Friday Night Videos, y’all!

(Or, “This is the way the week ends…”)

At their best, music videos aren’t just commercials; which is to say, like advertisements, they can be works of art in themselves. The fact that they can be only tenuously-linked to (or even entirely-divorced from) any pretense to narrative or context only increases the imagery’s dreamlike potential for unsettling and powerful free-association.

I can take or leave the song up top – it’s decent post-Shadow stuff, but it’s not all that memorable to me, though I appreciate its commitment to old-fashioned squall – but that video is something else, isn’t it? (NOTE: I recommend watching it, and the videos below, fullscreen/HD if possible).


“Just look at that sky. It’s a work of art! Ha! Nature never knew colors like that…”

This is what you want; this is what you get.

Anybody seen the movie the footage below is taken from? Worthwhile? It makes a heck of a music video, that’s for sure.

(The song was also used in Miami Vice.)



“Mommy, can I go out and kill tonight?”

Slinky electropop (why is it always better when the singer sounds bored?) + Misfits nod + lovely (if slightly disturbing) surrealism from Fuco Ueda; what’s not to love?:

Sweet dreams, kiddies!


Glyph is worse than some and better than others. He believes that life is just one damned thing after another, that only pop music can save us now, and that mercy is the mark of a great man (but he's just all right). Nothing he writes here should be taken as an indication that he knows anything about anything.


  1. What!? A movie with Iggy Pop that I haven’t seen?

    • Looking at IMDB, it appears to also have Lemmy as a taxi driver. And that is Dylan McDermott.

      I think Imma have to rent that.

      • I am kinda surprised that I didn’t see that back in the day, that was right up our alley… Lemmy, huh? I am with you on needing to see it, but have the feeling I will be telling my wife the whole time “yeah, I know, but it is still better than Dr Poo.”

  2. That first video was both beautiful and discombobulating at the same time. “Why are these floating 3D archetypal symbols there? Why are they floating towards me?!”

    Also, the dervishes reminded me of this, which I’ve always found strangely mesmerizing.

    • That picture is cool.

      Those symbols seemed to me like breaking fourth wall – you know, that brand of horror that says to the viewer, “now that you’ve watched this video, its reality has bled into yours, and the curse is laid on YOU”.

      They did a good job with the girl with the veil turning to the camera, but repeatedly cutting away right before she reveals her face; that’s definite nightmare imagery right there. I also liked the wide shot of the black-clad woman running towards the herd in the far distance, that was beautiful.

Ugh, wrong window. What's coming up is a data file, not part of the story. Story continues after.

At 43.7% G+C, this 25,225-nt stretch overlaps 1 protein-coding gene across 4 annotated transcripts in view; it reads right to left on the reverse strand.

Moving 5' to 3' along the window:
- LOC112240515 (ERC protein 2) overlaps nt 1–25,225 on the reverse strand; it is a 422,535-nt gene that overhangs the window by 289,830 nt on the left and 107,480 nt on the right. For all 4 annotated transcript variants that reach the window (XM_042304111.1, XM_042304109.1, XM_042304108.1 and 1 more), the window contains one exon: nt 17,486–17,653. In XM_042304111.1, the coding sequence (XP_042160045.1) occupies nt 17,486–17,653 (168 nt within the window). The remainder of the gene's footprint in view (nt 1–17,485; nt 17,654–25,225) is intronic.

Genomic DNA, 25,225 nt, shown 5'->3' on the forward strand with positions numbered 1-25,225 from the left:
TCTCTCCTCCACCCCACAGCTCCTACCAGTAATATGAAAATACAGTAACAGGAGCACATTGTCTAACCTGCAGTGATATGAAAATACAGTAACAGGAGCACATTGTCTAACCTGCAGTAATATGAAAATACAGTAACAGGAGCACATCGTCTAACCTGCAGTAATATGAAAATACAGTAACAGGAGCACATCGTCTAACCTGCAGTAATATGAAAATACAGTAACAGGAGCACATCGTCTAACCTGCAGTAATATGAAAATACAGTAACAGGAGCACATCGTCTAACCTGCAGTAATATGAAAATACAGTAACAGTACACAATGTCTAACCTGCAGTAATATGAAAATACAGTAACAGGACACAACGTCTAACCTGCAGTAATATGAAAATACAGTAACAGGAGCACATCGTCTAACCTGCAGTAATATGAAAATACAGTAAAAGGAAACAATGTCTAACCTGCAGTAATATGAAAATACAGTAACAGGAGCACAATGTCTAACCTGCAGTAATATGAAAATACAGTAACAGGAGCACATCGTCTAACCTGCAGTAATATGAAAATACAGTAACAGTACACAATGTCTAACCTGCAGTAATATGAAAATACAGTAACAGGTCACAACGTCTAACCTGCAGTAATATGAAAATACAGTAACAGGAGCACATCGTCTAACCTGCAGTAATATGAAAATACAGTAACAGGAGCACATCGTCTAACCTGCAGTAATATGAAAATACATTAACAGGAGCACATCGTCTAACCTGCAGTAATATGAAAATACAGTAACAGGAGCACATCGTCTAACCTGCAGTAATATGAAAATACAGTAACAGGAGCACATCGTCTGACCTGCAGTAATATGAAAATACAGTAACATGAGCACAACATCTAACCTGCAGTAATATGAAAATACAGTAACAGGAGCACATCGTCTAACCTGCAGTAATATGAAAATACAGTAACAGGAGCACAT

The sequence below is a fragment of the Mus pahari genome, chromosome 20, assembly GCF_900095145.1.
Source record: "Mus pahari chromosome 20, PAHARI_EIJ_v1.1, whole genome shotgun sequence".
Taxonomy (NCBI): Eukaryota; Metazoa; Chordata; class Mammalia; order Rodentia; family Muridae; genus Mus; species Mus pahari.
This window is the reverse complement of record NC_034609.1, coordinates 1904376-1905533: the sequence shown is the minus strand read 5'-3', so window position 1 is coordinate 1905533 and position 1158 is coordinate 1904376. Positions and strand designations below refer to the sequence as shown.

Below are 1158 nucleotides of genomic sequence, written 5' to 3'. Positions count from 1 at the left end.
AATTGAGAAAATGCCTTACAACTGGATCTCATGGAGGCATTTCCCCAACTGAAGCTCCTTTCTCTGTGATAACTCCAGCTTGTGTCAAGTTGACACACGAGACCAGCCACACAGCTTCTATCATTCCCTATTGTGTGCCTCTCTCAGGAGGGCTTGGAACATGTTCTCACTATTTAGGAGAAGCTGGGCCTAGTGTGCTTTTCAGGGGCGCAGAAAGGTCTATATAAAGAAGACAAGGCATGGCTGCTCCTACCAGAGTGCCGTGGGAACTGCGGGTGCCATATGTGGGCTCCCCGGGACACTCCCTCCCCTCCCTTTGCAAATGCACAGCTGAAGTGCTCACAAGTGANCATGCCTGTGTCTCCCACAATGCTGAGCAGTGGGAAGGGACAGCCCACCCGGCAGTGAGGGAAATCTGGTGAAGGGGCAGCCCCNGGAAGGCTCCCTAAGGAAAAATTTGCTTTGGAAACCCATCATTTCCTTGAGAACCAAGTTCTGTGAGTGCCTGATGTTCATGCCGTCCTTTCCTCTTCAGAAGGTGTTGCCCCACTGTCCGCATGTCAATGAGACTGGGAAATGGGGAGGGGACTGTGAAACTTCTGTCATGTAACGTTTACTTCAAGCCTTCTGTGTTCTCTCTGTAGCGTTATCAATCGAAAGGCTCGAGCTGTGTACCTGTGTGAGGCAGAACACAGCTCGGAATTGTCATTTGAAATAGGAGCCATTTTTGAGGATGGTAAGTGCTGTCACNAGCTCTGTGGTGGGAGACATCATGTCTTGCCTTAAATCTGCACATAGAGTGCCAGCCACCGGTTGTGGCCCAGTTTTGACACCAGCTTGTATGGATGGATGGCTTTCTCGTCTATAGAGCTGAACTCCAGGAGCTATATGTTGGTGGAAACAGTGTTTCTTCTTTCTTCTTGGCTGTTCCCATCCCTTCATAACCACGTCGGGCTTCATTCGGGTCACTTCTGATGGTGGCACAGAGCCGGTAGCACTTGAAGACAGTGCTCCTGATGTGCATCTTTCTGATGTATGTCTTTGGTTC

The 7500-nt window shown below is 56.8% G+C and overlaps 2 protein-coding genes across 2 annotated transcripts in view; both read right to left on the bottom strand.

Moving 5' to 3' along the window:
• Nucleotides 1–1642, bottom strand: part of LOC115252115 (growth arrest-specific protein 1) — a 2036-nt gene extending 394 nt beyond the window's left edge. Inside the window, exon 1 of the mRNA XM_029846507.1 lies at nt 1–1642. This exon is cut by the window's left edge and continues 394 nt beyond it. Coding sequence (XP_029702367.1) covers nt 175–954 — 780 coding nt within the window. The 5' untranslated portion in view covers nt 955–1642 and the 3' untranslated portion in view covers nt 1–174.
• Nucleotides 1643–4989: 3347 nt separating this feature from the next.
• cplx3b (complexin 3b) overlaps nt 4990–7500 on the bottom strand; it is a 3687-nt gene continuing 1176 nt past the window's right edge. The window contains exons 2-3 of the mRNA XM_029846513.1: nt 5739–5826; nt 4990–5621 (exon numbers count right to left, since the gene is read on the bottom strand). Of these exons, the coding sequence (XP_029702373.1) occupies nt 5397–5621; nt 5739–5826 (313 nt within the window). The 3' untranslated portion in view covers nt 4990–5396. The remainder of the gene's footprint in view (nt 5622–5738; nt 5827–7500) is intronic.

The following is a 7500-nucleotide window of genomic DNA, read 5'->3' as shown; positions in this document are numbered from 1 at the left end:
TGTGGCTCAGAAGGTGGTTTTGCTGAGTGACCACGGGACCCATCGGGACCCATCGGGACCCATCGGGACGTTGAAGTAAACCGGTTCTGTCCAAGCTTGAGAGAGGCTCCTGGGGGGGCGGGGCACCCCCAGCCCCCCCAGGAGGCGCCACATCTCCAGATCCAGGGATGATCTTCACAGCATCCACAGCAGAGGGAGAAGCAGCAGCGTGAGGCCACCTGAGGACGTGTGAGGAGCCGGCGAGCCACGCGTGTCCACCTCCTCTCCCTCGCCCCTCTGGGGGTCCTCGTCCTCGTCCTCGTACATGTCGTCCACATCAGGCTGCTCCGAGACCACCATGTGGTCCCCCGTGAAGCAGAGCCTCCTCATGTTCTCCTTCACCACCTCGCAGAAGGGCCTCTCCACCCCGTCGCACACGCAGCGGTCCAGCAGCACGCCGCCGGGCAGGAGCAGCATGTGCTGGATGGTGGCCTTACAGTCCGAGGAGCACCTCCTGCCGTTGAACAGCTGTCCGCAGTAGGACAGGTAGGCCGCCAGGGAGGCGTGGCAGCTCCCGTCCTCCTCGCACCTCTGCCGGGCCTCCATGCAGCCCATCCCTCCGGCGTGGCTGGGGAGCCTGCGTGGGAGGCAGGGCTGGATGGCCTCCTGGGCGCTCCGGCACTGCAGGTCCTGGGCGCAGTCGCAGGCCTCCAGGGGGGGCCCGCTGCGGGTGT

Like I said, I think the track is OK, but I do like that it is sort of noisy/abrasive/willing to sound unsettling.

      • That scene, with the woman running towards the distant herd, is definitely beautiful and haunting.

        There’s something about snow that always seems to get you half way to both beautiful and haunting. Probably the uniformity.

    • A warning to any who click on BP’s link: images of real-world violence contained therein (Blaise, the video is well-done).

      BP, as you know we don’t do politics/religion here at MD, but I suppose I invited it by that Gaslamp Killer video, so into the breach.

      Truth be told, I wondered if people would pick up the thread of wondering why “Islamic” garb, as worn in the top video, would be associated with horror; I wondered myself if there was some deeper meaning intended.

      I see on wikipedia that Gaslamp Killer (an LA musician) is Jewish (of Turkish, Lebanese, Mexican and Lithuanian descent). He didn’t actually direct the Prague-shot video (that would be a production entity called Hyperballad) but he presumably had some creative control over it. I have no idea of his politics or religious beliefs.

      RE: Chris’ thought above about why using snow in your video is a shortcut to “haunting”, I actually spent some time thinking about the colors used (primarily, blackest black highly-contrasted with whitest white) because I found even that “disturbing”.

      There has been a bit written in recent years about the way our associations of black=evil, white=good appear to be cross-cultural and perhaps hard-wired all the way back to ancient fears of rot and contagion. My assumption is that this color scheme in the video is playing a bit with that (the girl in the veil does look “diseased”, though that “disease” may be vampirism or something).

      I also assume that they could just as well have used priests and nuns in black garb for similar effect (it’s not like sinister priests and nuns have no place in horror iconography), but perhaps didn’t do so, so as to seem more up-to-date/cosmopolitan/different?

      In short, I didn’t THINK the piece was some sort of intentional or inadvertent anti-Islamic piece (my guess is, it was mostly a lot of “wouldn’t this random ominous cryptic s**t look COOL?!”) or I wouldn’t have posted it.

      But YMMV, and I can certainly see how it might be taken that way.

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